Unipotentiality of lymphoid cells

The most fundamental tenet of the clonal selection hypothesis, and that which distinguished it from all others, was 'the existence of multiple clones of globulin-producing cells, each responsible for one genetically determined type of antibody globulin'. Indeed, in discussing the implication of the theory, Burnet stated 'the clonal selection hypothesis would be completely validated if it could be shown that single cells from a non-immune animal gave rise to clones, each cell of which under proper physiological conditions contained, or could liberate, antibody-type globulin of a single pattern or at most of a uniform small range of patterns'. Early efforts to test this postulate were hardly supportive. Attardi, Hora-bita, Lennox and Cohn concluded, from single-cell studies of phage-specific antibodies, that single cells were multipotential. Studies from a variety of laboratories, including those of Cunningham, Liacoupoulus, Hiramoto and Sercarz, appeared to demonstrate multiple antibodies per single cell. Additionally, Burnet's own experiments, using a tissue reactivity test devised by Simonsen, were incompatible with a highly diverse repertoire of unipotential cells. However, in retrospect, each of these anomalous findings has been attributable to experimental artifact, the capacity of certain antibodies to bind numerous antigens (multispecificity), or, as in the case of the Simonsen assay, an inordinately high frequency of T cell responses to any given major histocompatibility complex (MHC) alloantigen.

In addition, the numerous examples of the homogeneity of immunoglobulins produced by multiple myeloma cells and the existence of restricted antibody responses to certain antigens, such as Krause's demonstration of restricted antibodies in rabbits responding to A-carbohydrate, implied that the product of single antibody-forming cell clones was homogeneous. A similar conclusion was drawn from findings of numerous laboratories, including those of Nossal, Mâkelà and Biozzi, that single cells bound only one antigen. Using the splenic focus assay, where single antigen-specific precursor cells were isolated in cultures of splenic fragments, Klinman demonstrated, in 1969, the homogeneity of the antibody product of the clonal progeny of a single stimulated precursor cell (Figure 1). These studies demonstrated, by the homogeneity of antigen binding as well as heavy (H) and light (L) chain recombination analyses, that the product of antibody-forming cell clones was homogeneous and displayed binding characteristics that, in composite, could account for the affinity and heterogeneity characteristics of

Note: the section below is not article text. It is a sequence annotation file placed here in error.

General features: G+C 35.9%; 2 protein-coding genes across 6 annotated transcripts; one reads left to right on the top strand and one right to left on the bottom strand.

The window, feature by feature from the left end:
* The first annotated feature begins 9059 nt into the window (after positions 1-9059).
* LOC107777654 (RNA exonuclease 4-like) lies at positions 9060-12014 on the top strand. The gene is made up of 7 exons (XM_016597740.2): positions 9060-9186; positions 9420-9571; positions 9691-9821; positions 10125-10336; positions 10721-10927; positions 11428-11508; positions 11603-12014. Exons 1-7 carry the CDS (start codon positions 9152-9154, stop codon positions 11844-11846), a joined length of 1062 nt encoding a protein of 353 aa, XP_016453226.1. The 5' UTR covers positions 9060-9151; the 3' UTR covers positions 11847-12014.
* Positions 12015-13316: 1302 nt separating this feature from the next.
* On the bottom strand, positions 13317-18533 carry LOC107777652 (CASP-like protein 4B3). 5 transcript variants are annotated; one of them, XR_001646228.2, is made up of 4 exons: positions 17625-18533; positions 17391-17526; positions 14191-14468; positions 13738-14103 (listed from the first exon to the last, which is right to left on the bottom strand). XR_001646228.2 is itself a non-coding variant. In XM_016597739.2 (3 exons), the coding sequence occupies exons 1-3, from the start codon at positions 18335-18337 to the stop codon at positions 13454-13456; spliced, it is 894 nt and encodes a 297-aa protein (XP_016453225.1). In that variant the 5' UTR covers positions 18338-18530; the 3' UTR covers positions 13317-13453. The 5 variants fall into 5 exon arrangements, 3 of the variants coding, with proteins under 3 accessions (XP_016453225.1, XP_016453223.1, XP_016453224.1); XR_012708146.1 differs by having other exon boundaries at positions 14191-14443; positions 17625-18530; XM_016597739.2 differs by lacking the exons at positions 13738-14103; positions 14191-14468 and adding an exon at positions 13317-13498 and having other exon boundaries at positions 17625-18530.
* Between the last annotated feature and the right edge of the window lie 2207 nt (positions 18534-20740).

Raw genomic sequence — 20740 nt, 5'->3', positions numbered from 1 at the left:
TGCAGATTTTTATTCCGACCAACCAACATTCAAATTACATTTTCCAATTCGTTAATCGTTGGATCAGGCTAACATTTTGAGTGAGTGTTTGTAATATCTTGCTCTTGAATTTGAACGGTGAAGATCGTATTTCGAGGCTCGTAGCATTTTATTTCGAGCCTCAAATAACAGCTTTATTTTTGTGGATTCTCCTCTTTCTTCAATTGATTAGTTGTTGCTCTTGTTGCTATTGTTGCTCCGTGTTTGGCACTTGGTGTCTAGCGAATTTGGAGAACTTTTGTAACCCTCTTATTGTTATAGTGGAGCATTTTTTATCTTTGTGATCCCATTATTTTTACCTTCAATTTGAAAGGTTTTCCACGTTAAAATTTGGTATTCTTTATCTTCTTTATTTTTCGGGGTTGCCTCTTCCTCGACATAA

Figure 1 Hapten binding curves constructed from equilibrium dialysis at 7°C with a) antibody from two antibody forming cell clones (foci) generated in splenic fragments, focus No. 1434 (•) and focus No. 2560 (■); and b) pooled antibody from the clonal progeny of numerous secondary B cells (o). r represents the moles of a, N-(3H)-acetyl-8-DNP lysine bound per mole of antibody at the equilibrium free hapten concentration, c. Antibody concentrations were determined at each point by radioimmunoassay and points represent duplicate samples which agreed to within 5%.

Figure 1 Hapten binding curves constructed from equilibrium dialysis at 7°C with a) antibody from two antibody forming cell clones (foci) generated in splenic fragments, focus No. 1434 (•) and focus No. 2560 (■); and b) pooled antibody from the clonal progeny of numerous secondary B cells (o). r represents the moles of a, N-(3H)-acetyl-8-DNP lysine bound per mole of antibody at the equilibrium free hapten concentration, c. Antibody concentrations were determined at each point by radioimmunoassay and points represent duplicate samples which agreed to within 5%.

serum antibodies. Although these particular studies used B cells from previously immunized mice, subsequent studies extended these findings to B cells from nonimmune mice, thus fulfilling Burnet's requirements. The only exception to the homogeneity of the antibody produced by single clones was the production of multiple isotypes by most clones; however, Gearhart and Klinman demonstrated that antibodies of different isotypes generated from the same clone shared variable regions. In recent years, the molecular mechanisms that account for the sorting of unique specificities to individual lymphocytes have become well documented and are discussed elsewhere in this volume.

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